Radar testing his "Pole Bell"
Radar testing his “Pole Bell”

Blind dogs are amazing at mapping out their space but no matter how good they are, poles and posts are often a problem. I am not sure why but I suspect because they do not have a very large diameter and so are hard to lose track of in the grand scheme of things. I have two pesky poles in my backyard and one smaller tree. The poles belong to my clothesline and are only about 2.5″ in diameter. The tree is about 8-10″ in diameter. The poles are metal and seem to be magnets for Radar.

Radar with wood chip marked post
Radar with pipe insulation on the post surrounded by bark mulch.

Within the first month, I wrapped the poles with pipe insulation. This works okay when he runs into them at a walk but they do not provide much cushion when he hits them at a run. Next I added dryer tubing. It is about 4″ in diameter and gave him some margin for error and warning space but not enough and he was still hitting the posts pretty hard.

Next I tried adding bark mulch around the bottom of each post and made sure it reaches 10-12″ out from the bottom of the post. This works great in the summer for all paces except the flat out run and chase that happens with 2-3 year old pups. I live in Wisconsin so I had to adapt the mulch for winter. After the first good 4-6″ snow, I shoveled the snow around the post so that there is a 12″ bank around the pole and then an 18″ shoveled path around the bank. This gives Radar fair warning of the post.

These methods all work pretty well for most of Radar’s time in my backyard but he is a 2.5 year old dog living with 3 sighted dogs under the age of 5 years. This translates into several games of chase, keep-away and tag. So when Radar is focused on finding his siblings, he is not great at recall his mapping or remembering the texture cues. After a few hard smacks into the post I knew I had to find a better “bumper”.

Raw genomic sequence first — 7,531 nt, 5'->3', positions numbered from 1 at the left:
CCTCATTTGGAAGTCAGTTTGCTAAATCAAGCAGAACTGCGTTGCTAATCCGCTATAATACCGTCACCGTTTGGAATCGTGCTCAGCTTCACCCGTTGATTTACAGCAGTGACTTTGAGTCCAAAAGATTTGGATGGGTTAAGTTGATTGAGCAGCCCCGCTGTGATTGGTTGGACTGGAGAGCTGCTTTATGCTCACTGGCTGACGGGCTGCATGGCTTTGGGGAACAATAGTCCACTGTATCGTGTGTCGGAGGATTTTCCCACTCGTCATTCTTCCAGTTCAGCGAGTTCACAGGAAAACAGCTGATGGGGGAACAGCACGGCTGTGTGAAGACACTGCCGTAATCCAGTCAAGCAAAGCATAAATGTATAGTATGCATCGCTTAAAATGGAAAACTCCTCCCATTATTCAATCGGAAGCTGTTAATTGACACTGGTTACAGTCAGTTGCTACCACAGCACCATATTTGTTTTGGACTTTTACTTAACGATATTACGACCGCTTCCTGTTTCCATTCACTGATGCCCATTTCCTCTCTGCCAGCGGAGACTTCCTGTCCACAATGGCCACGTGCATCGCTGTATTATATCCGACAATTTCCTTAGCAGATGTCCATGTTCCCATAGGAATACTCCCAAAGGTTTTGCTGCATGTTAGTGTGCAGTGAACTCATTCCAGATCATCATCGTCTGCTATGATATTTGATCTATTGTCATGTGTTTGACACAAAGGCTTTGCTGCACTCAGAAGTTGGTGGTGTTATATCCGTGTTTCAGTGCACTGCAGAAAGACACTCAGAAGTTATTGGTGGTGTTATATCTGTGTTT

Pole protection option for blind dogs
Pole protection option for blind dogs

Wandering through WalMart one day I saw the tall, flexible laundry baskets you see college students carrying home on weekends and thought maybe I could make that work. I bought one laundry basket, a multipurpose cutting tool and a bag of zipties. I got the supplies home, measured the diameter of the post with a piece of string and traced it into the middle of the laundry basket bottom. Using the multipurpose snips I cut up one side of the basket and then cut into the middle to the traced line. Once I had the middle circle cut out, I took my basket outside and wrapped it around the post.

Pole protection option for blind dogs
Close up of the “cut” and zip tie closure.

It sits very nicely right on top of the pipe insulation section which allows the laundry basket to hang like a bell. I tested it with my arm from various directions and then brought Radar over to try it. He sniffed it, pushed on it and then went off to play. Within 10 minutes the dogs started a game of keep away from Radar and WHAM! Radar ran into the basket. Except his WHAM! was really a whoops because the laundry basket never hit the post. It crushed under his impact but he veered off quickly enough that he did not encounter any concussion.

I immediately purchased a second laundry basket for the second post. They have worked so well that I recently purchased a third laundry basket to put around my small tree trunk. Radar doesn’t often run into it but one of my sighted dogs smacked it the other day when he was too busy playing with a toy. I decided to try and fit a basket around the wider based tree trunk.

It works well and I use a bungee cord to suspend it. Shortly after I added the basket to the tree, Radar ran into the edge of the basket and quickly adjusted without much impact or concern.

I am sure this is not the answer for every dog or every pole but worth a review as I think it will work on many pesky poles, posts and smaller trees.

Radar, Louie and Yukon playing in front of the "tree bell"
Radar, Maggie and Yukon playing in front of the “tree bell”

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